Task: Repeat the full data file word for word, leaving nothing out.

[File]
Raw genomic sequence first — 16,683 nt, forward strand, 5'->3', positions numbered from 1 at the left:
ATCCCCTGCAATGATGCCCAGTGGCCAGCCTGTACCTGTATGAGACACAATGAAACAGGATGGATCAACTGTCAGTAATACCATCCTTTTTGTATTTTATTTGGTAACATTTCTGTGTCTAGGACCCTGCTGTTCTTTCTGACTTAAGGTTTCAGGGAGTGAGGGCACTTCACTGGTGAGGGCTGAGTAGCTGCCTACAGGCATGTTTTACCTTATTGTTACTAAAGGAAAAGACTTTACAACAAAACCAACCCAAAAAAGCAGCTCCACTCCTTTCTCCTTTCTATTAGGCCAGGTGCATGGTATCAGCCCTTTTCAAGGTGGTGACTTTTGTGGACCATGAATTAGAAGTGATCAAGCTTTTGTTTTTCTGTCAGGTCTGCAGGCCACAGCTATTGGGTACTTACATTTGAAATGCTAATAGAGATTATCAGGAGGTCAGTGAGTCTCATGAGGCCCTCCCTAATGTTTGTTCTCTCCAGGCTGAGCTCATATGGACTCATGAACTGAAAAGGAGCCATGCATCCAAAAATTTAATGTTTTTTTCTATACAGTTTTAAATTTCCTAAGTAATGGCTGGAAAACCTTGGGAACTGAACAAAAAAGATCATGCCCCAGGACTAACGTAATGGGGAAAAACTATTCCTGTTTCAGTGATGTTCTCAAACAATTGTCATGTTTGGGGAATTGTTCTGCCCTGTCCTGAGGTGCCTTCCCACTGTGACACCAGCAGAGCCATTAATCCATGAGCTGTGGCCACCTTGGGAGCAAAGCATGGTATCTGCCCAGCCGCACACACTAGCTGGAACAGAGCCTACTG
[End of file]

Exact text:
Raw genomic sequence first — 16,683 nt, forward strand, 5'->3', positions numbered from 1 at the left:
ATCCCCTGCAATGATGCCCAGTGGCCAGCCTGTACCTGTATGAGACACAATGAAACAGGATGGATCAACTGTCAGTAATACCATCCTTTTTGTATTTTATTTGGTAACATTTCTGTGTCTAGGACCCTGCTGTTCTTTCTGACTTAAGGTTTCAGGGAGTGAGGGCACTTCACTGGTGAGGGCTGAGTAGCTGCCTACAGGCATGTTTTACCTTATTGTTACTAAAGGAAAAGACTTTACAACAAAACCAACCCAAAAAAGCAGCTCCACTCCTTTCTCCTTTCTATTAGGCCAGGTGCATGGTATCAGCCCTTTTCAAGGTGGTGACTTTTGTGGACCATGAATTAGAAGTGATCAAGCTTTTGTTTTTCTGTCAGGTCTGCAGGCCACAGCTATTGGGTACTTACATTTGAAATGCTAATAGAGATTATCAGGAGGTCAGTGAGTCTCATGAGGCCCTCCCTAATGTTTGTTCTCTCCAGGCTGAGCTCATATGGACTCATGAACTGAAAAGGAGCCATGCATCCAAAAATTTAATGTTTTTTTCTATACAGTTTTAAATTTCCTAAGTAATGGCTGGAAAACCTTGGGAACTGAACAAAAAAGATCATGCCCCAGGACTAACGTAATGGGGAAAAACTATTCCTGTTTCAGTGATGTTCTCAAACAATTGTCATGTTTGGGGAATTGTTCTGCCCTGTCCTGAGGTGCCTTCCCACTGTGACACCAGCAGAGCCATTAATCCATGAGCTGTGGCCACCTTGGGAGCAAAGCATGGTATCTGCCCAGCCGCACACACTAGCTGGAACAGAGCCTACTG